How to Hit a Draw Shot in Golf

By Jim Bartlett

A draw is a shot that starts out to the right and then gently curves back to the left. It tends to fly lower and run more when it lands on the fairway. Drawing the ball to the left isn't that difficult. Many professional golfers play a draw as their bread-and-butter shot.


Difficulty: Moderately Challenging
Step 1
Adjust your stance. In a "normal" stance, a line drawn across your toes would point straight at your target. To hit a draw, you need a "closed" stance, one that points a little to the right of the target. Draw your rear foot back a couple of inches so the line along the top of your toes points to the right of the target. Meanwhile, your shoulders should still be pointed and your swing directed down the line at the target. Closing the stance results in an "inside" swing plane, or one where the club goes back inside the normal straight-back-and-through pathway and, after hitting the ball, continues outside that same swing path. That's what puts the right-to-left spin on the ball that makes it curve.
Step 2
Strengthen your grip. To get a ball moving to the left, try turning your hands a little bit to the right on the grip of the club. This is called a "strong" grip position. With the hands adjusted in this way, the club face will tend to close on impact, which also helps promote the side spin that will curve the ball to the left.
Step 3
Release the last 12 inches. You can't be lazy and hit a draw. As your club approaches the ball, think speeding up for the last 12 inches before contact. By rolling your right hand over your left hand you release your hands into and through the ball. This helps ensure the club face closes and the side spin gets imparted in the right direction. Don't speed up the entire swing. Just think about releasing the hands quickly just before impact.
Step 4
Make sure your weight gets transferred. It's crucial for any good golf shot, and especially for one that draws in order to get your weight transferred from the back leg to the front during the swing. If your weight stays on the rear leg, the swing plane will drift outside and the club face will open. Result: slice.

A good drill for getting the weight through is the Gary Player step-through. As he hits the ball, he almost walks through it, with the rear foot coming around and stepping off down the tee as if chasing the ball. That step ensures that his weight moves forward and that the club releases. That's half the battle for hitting a good draw.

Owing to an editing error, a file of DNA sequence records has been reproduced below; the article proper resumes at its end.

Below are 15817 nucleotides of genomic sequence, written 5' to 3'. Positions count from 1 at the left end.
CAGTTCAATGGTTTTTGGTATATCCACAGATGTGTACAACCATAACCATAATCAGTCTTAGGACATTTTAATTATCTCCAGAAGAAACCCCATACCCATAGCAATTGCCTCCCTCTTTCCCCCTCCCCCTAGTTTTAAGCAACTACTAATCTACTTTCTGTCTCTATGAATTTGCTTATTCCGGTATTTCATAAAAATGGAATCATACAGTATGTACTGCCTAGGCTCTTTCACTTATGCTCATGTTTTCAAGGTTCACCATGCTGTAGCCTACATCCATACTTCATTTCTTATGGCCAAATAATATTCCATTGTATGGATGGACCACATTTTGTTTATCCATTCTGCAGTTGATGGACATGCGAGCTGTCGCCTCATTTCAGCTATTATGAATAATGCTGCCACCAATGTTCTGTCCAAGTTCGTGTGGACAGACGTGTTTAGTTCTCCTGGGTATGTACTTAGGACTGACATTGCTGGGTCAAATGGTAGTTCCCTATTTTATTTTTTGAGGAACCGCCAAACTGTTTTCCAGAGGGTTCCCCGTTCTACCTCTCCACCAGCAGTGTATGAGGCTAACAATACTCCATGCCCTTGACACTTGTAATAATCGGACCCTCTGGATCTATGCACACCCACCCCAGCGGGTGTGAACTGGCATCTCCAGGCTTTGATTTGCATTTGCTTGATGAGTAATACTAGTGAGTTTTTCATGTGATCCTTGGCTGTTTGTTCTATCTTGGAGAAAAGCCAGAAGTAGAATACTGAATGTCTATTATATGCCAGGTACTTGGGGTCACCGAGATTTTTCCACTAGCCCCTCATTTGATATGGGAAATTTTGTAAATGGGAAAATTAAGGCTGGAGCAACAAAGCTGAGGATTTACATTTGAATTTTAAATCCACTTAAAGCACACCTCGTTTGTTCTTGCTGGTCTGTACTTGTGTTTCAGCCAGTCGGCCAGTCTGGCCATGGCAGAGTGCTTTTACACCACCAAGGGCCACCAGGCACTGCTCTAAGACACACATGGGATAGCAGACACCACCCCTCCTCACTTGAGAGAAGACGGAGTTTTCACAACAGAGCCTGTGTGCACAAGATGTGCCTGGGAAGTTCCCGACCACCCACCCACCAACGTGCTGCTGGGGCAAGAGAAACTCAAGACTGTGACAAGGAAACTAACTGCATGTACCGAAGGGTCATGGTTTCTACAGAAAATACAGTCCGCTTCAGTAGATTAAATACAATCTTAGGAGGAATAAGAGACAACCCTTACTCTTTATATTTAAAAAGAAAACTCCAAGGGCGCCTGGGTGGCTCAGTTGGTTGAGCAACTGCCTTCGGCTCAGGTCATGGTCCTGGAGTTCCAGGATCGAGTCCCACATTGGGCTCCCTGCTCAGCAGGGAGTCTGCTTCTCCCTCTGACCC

Tips & Warnings

Making any one of these adjustments will help you begin to draw the ball. Trying all three at once might be overkill! Work on these drills on the practice tee, experimenting with stance, grip and weight transfer until you've got a swing grooved with a ball flight you like.
Practice drawing the ball with a 6-iron. It has enough loft for control and to get the ball airborne, but it isn't so lofted that it will negate draw spin with lots of underspin.
Swing smoothly. The draw requires that the hands, arms and body all gently release through impact, even if the golfer is swinging at high speed.
It's possible to get hook-happy. With a very closed stance, a very strong grip and a good weight shift, you might start hitting duck hooks. These quackers--the mirror opposite of the banana ball--are uncontrollable shots that dive steeply to the left.
If you start overdoing it, gear back on one of the adjustments. Straighten out the closed stance a bit or weaken the grip a tad. You should soon be back to hitting controlled, right-to-left draws.

About The Author

James Y. Bartlett is a freelance writer, editor, and author. His work has appeared in Forbes Life, Hemispheres and dozens of national publications. He has worked as editor at Golfweek, Caribbean Travel & Life, LuxuryGolf and Our Place (second home magazine) and published nine books. He has a degree in journalism from Boston University and in international studies from Franklin College, Lugano, Switzerland.

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